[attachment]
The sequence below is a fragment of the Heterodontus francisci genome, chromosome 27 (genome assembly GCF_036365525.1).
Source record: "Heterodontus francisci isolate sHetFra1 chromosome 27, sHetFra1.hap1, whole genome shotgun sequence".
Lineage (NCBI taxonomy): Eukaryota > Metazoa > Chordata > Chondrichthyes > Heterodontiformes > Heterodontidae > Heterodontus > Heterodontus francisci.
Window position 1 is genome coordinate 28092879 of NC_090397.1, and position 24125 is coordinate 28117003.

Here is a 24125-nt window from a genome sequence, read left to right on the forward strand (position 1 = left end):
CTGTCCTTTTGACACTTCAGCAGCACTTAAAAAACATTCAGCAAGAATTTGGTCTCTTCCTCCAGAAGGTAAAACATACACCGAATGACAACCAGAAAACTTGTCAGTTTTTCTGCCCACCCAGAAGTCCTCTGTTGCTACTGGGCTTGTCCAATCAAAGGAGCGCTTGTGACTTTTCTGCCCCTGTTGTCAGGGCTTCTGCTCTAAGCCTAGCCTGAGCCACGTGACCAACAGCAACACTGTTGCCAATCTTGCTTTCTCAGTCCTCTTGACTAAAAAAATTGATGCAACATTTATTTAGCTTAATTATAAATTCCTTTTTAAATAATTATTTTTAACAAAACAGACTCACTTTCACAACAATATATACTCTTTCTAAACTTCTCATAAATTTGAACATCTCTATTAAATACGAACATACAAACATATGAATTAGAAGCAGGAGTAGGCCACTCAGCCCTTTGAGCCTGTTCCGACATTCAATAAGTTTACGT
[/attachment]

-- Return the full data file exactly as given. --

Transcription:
The sequence below is a fragment of the Heterodontus francisci genome, chromosome 27 (genome assembly GCF_036365525.1).
Source record: "Heterodontus francisci isolate sHetFra1 chromosome 27, sHetFra1.hap1, whole genome shotgun sequence".
Lineage (NCBI taxonomy): Eukaryota > Metazoa > Chordata > Chondrichthyes > Heterodontiformes > Heterodontidae > Heterodontus > Heterodontus francisci.
Window position 1 is genome coordinate 28092879 of NC_090397.1, and position 24125 is coordinate 28117003.

Here is a 24125-nt window from a genome sequence, read left to right on the forward strand (position 1 = left end):
CTGTCCTTTTGACACTTCAGCAGCACTTAAAAAACATTCAGCAAGAATTTGGTCTCTTCCTCCAGAAGGTAAAACATACACCGAATGACAACCAGAAAACTTGTCAGTTTTTCTGCCCACCCAGAAGTCCTCTGTTGCTACTGGGCTTGTCCAATCAAAGGAGCGCTTGTGACTTTTCTGCCCCTGTTGTCAGGGCTTCTGCTCTAAGCCTAGCCTGAGCCACGTGACCAACAGCAACACTGTTGCCAATCTTGCTTTCTCAGTCCTCTTGACTAAAAAAATTGATGCAACATTTATTTAGCTTAATTATAAATTCCTTTTTAAATAATTATTTTTAACAAAACAGACTCACTTTCACAACAATATATACTCTTTCTAAACTTCTCATAAATTTGAACATCTCTATTAAATACGAACATACAAACATATGAATTAGAAGCAGGAGTAGGCCACTCAGCCCTTTGAGCCTGTTCCGACATTCAATAAGTTTACGT